Let us all hope that the linked recent Court of Appeals decision against Rochester City Lines (“RCL”) is the terminus of this excruciating litigation road-trip. RCL seems to have had a pretty sweet deal, a contract to provide bussing with the city of Rochester for 46 years. It is putting it mildly to suggest that […]

Minnesota Litigator has criticized mainstream media (the Star Tribune, mostly)  for their often repeated failure to link to complaints when they pull their news stories from complaints filed in courts (but, we also give credit when due, see here). First, they are depriving their readership of a “deeper dive” into the allegations. Second, they rarely identify […]

From time to time, our Minnesota Supreme Court surprises us by taking cases that, in our view, were plainly correctly decided by the Minnesota Court of Appeals. This is the case with Larson v. Gannett Co., et al., a defamation lawsuit brought by Mr. Ryan Larson, who was incorrectly arrested and apparently charged with murder […]

Steve Dupuis was president of a company in Memphis, Tennessee, where he made $600,000/year. He left that job to be the president of GATR Truck Center, near St. Cloud, Minnesota, for $350,000/yr plus deferred and equity compensation that would vest after employment of a set number of years. Mr. Dupuis was obviously willing to take quite […]

LEVENTHAL pllc has enjoyed considerable success in representing clients in arbitrations, but we have also been critical of arbitration as a form of dispute resolution. Arbitration is a money-making endeavor. Subjecting judging to market forces raises serious and obvious risks of contamination of a justice process. For example, if a Fortune 100 company imposes arbitration […]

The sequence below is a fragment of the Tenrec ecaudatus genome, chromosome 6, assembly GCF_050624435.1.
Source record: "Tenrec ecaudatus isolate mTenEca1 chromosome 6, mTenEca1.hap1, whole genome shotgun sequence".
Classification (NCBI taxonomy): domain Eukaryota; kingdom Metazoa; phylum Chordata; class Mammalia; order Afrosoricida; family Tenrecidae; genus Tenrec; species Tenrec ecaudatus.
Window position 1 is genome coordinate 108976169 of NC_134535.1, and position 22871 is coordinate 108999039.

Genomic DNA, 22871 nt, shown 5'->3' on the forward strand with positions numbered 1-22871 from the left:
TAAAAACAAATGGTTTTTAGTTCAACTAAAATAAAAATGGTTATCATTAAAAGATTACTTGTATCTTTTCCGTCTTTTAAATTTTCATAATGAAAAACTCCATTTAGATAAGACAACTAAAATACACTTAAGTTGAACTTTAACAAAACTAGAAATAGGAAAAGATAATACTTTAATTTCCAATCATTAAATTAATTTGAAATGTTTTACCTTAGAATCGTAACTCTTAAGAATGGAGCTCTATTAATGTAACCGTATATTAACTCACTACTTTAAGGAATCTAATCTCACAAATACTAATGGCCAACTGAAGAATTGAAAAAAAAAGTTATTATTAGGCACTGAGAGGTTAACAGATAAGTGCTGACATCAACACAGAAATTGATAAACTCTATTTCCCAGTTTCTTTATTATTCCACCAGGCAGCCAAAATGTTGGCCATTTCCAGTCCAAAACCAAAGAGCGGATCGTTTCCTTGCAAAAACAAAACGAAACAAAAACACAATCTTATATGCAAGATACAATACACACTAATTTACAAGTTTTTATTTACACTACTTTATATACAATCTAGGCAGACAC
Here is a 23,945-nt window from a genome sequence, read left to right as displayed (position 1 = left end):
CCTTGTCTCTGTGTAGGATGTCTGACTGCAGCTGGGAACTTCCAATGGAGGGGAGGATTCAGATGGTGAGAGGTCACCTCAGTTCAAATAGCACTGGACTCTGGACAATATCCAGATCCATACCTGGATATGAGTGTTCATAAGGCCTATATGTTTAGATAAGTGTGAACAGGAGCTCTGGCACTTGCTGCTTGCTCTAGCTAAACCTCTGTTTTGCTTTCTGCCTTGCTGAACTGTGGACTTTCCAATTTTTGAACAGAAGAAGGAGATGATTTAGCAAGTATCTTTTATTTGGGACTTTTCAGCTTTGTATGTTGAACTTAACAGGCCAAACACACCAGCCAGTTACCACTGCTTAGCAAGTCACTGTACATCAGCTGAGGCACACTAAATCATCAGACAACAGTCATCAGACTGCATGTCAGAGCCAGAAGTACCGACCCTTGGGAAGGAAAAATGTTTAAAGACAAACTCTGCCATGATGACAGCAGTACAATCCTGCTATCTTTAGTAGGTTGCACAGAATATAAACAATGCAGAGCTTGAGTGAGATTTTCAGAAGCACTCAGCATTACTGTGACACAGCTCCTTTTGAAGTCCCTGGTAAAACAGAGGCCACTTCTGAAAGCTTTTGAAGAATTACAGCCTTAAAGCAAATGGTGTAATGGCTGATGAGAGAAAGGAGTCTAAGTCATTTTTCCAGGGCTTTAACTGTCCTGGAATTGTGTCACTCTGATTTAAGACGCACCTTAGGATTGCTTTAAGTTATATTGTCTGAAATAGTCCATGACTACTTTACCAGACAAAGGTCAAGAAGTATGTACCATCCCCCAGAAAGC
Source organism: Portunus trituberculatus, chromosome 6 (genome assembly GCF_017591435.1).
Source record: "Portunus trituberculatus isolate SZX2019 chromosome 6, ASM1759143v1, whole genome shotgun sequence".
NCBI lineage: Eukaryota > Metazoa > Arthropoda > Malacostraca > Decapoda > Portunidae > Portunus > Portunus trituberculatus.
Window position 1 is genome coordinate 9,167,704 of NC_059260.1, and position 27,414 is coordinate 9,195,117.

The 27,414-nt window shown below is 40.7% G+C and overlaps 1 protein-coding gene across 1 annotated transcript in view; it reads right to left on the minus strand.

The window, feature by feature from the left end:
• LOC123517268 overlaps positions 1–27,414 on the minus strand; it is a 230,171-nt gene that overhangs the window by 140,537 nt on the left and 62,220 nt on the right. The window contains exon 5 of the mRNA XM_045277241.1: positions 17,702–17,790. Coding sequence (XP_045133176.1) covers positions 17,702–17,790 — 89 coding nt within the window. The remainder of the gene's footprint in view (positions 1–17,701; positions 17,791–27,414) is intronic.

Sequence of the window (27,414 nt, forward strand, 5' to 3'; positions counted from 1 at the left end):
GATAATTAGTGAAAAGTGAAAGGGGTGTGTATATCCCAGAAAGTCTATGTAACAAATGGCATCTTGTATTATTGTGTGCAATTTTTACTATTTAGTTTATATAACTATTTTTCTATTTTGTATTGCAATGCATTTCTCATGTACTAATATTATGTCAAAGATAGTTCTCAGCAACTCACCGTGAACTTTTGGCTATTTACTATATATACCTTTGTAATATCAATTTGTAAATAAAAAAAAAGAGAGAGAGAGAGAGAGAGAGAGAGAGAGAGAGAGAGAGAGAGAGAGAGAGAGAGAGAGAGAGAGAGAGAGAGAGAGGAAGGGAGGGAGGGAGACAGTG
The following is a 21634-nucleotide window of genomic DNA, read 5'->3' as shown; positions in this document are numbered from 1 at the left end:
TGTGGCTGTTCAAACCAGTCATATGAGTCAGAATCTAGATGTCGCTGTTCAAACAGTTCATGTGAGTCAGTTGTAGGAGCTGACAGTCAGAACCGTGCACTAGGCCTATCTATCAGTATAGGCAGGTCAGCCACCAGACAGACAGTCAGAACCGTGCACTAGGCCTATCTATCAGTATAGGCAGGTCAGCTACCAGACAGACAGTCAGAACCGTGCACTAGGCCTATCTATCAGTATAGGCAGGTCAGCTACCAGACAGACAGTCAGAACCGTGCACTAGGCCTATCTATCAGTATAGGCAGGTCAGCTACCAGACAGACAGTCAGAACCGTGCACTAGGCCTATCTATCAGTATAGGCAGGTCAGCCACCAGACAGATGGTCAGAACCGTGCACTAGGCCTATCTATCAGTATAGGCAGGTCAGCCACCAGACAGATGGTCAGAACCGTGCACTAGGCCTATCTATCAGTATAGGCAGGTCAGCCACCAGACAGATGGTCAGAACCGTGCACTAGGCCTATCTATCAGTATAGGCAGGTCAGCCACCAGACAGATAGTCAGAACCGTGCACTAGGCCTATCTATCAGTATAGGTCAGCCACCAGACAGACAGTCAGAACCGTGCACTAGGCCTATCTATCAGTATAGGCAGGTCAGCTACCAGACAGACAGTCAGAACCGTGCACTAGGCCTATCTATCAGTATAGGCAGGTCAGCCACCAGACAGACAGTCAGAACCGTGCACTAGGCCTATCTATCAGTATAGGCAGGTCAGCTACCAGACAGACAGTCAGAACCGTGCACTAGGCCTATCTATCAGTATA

Update (July 25, 2018): It is relatively rare that we celebrate when we at Minnesota Litigator have made a bad prediction, but, in our view, today the Minnesota Supreme Court got it right, in our view, and disproved our prediction below.  The practice pointer below still applies, however, even though the consequences of a lapse might not be […]

Some time ago, we pointed out the obvious (at which we are particularly adept, btw): When people get desperate, they sometimes do desperate things. And our research suggests that this is true not only of human beings but also true of lawyers (who are almost indistinguishable from people, btw). One land-mine that lies just inches […]

Regular Minnesota Litigator readers will recall that we have, from time to time, decried the prevalent practice of the so-called “Minnesota Haircut.” For our n00b readers, the Minnesota Haircut refers to Minnesota state and federal courts’ frequent application of sharp discounts to a prevailing party’s request for award of her lawyers’ attorneys’ fees. Lawyers submit […]

Update (July 20, 2018): This past Wednesday, the Minnesota Supreme Court had no problem affirming the Minnesota Court of Appeals, which had affirmed the district court. They all held that unhappy constituents cannot accumulate public officials’ open meeting law (OML) violations and bring a single action to oust public officials for “three OML violations.” Furthermore, constituents […]

We are often sympathetic to those caught in the expensive machinery that is the U.S. civil justice system. We might be the most sympathetic to those defendants whom we consider non-culpable because they, of course, are “haled into court” (see our 2013 post on the “weird word doctrine). They do not have any choice in the […]